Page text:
It is truly remarkable that through hell and high water, the good news of Jesus has arrived to me, today, in 2018, in Canada. This is a miracle of God.
Through persecution, the gospel has persisted. Despite the frequent destructive misuse of the message for coercion and power, the good news has carried on. Not only has it reached me here, today, but it has spread throughout the nations of the earth. Jesus wasn’t kidding when he said the harvest would be great. He wasn’t kidding when he said he would build the church, and the gates of hell would not prevail against it. Thanks be to God that he has been faithful, and that Jesus has not been overcome!
It’s interesting to think of those very first bearers of the message. Ten of Jesus’ first twelve disciples were martyred for the gospel message they proclaimed. These followers were so utterly convinced that everyone, everywhere, needed to confess Jesus as Lord, that they marched toward their death in order to spread the word. According to tradition, Peter was crucified upside-down in Rome. Thomas was speared by local religious authorities in India. Matthew was run through by a swordsman sent by an Ethiopian king.
These people believed wholeheartedly in this story, the reality of who Jesus is. They believed he was the king of the universe. They believed he had taught them to live and love in a new radical way. They believed he had forgiven sin and defeated the power of evil through his death and resurrection. And they believed that all people must be invited to confess him as the one true king. Had it not been for these passionate convictions, the good news of Jesus would never have made it beyond Palestine. It never would have escaped the first century. It most certainly would not have made it to me in the 21st century!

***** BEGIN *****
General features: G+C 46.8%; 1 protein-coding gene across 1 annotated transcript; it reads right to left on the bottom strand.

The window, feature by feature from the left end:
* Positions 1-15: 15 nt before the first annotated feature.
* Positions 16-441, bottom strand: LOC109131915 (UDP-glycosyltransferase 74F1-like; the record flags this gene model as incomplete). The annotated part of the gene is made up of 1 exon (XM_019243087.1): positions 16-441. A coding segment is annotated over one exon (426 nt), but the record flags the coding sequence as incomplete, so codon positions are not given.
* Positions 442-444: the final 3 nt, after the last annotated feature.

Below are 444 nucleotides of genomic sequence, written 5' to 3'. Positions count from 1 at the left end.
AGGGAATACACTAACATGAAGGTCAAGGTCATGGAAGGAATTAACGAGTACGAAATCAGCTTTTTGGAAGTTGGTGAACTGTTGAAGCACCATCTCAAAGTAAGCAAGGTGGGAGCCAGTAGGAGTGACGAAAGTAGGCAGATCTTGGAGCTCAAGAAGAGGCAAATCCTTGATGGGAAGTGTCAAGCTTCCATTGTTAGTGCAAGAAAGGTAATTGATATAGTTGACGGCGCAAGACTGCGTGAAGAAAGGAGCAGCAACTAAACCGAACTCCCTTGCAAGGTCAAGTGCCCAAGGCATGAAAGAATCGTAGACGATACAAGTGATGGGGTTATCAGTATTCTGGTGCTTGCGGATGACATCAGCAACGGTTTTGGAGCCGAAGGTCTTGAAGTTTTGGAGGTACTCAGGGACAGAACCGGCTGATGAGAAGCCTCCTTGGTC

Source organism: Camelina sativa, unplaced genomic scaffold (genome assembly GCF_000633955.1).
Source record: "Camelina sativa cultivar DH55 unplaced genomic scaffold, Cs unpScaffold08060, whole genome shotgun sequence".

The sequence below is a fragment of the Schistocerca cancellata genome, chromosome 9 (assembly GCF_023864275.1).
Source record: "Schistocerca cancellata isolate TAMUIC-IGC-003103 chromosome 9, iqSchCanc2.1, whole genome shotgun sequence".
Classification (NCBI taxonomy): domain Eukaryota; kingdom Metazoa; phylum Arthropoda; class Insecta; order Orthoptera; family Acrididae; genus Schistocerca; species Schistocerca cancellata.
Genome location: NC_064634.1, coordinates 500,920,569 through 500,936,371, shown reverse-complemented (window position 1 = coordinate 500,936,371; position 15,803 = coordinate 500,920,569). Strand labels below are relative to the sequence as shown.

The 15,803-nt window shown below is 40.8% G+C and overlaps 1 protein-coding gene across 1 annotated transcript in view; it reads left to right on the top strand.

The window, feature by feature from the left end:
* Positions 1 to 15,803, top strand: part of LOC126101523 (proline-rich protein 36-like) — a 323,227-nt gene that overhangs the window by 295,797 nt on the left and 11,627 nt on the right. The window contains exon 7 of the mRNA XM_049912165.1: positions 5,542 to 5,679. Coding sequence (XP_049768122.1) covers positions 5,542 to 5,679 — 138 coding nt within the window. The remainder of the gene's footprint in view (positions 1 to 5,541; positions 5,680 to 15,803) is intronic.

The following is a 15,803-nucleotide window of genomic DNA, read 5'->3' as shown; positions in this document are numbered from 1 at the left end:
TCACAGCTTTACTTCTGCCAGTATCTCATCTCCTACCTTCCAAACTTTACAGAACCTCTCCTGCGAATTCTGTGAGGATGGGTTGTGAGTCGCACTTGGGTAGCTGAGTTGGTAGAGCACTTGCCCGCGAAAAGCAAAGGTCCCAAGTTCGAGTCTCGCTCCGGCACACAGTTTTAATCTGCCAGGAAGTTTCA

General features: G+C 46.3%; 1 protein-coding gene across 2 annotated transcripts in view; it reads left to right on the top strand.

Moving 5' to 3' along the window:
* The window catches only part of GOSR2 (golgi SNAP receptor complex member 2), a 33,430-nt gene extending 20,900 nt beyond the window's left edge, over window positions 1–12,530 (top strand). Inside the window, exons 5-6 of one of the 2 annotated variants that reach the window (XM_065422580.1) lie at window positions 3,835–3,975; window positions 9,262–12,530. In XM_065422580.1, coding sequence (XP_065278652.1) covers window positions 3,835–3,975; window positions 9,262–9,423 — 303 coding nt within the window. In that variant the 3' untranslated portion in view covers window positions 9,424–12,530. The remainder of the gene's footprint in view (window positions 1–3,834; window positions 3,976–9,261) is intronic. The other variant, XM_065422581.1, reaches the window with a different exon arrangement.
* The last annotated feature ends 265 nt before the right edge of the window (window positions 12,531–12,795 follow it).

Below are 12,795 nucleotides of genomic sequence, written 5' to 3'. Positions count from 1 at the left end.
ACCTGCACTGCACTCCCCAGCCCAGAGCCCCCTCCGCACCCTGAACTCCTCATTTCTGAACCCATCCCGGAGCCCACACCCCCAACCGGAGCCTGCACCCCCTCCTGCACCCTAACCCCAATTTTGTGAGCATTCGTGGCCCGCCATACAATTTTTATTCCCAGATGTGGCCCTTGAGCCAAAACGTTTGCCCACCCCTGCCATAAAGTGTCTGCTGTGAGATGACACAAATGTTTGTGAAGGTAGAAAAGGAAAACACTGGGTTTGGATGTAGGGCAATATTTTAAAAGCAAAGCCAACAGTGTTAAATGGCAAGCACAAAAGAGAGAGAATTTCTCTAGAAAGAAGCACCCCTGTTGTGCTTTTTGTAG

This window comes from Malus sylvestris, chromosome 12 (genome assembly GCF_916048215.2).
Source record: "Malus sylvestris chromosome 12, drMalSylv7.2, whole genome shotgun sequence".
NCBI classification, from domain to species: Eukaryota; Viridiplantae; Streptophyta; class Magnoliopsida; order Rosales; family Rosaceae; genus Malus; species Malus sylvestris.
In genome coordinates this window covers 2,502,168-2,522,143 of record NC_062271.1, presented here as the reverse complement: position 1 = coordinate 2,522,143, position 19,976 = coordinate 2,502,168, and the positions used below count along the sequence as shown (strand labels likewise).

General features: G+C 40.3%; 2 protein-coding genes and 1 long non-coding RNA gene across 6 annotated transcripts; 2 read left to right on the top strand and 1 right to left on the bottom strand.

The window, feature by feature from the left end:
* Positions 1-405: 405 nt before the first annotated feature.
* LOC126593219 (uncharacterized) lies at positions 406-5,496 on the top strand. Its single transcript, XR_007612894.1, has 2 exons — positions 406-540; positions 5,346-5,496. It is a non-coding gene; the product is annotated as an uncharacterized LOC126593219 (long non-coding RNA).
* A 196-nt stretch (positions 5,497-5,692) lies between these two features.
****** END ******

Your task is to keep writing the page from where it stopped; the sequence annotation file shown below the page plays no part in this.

Does our faith today look like the faith of those who got the ball of Christian history rolling? Had Jesus merely been a good moral teacher, or a character in an esoteric story with spiritual meaning, those first disciples would not have carried that message to the point of their death. Had he not actually risen from the dead or merely been one of a buffet of spiritual options, they would not have scattered as deliberately as they did. The gospel would not have spread throughout the nations.
As we navigate the often pluralistic society we find ourselves in, it can be tricky. We’re tempted to conform or shift our views in order to be as peaceful and accommodating as possible. If at all possible, we’d rather not ruffle any feathers or proclaim that we have something the world might be missing. However, we need to ask ourselves the following question: If the earliest disciples believed in the version of Jesus that I believe in, would the good news of Jesus have ever made it out of the first century?
Ryan Jantzi pastors Kingsfield-Zurich Mennonite Church, Ont., where he’s fascinated with exploring the interplay between traditional church and new expressions of mission.
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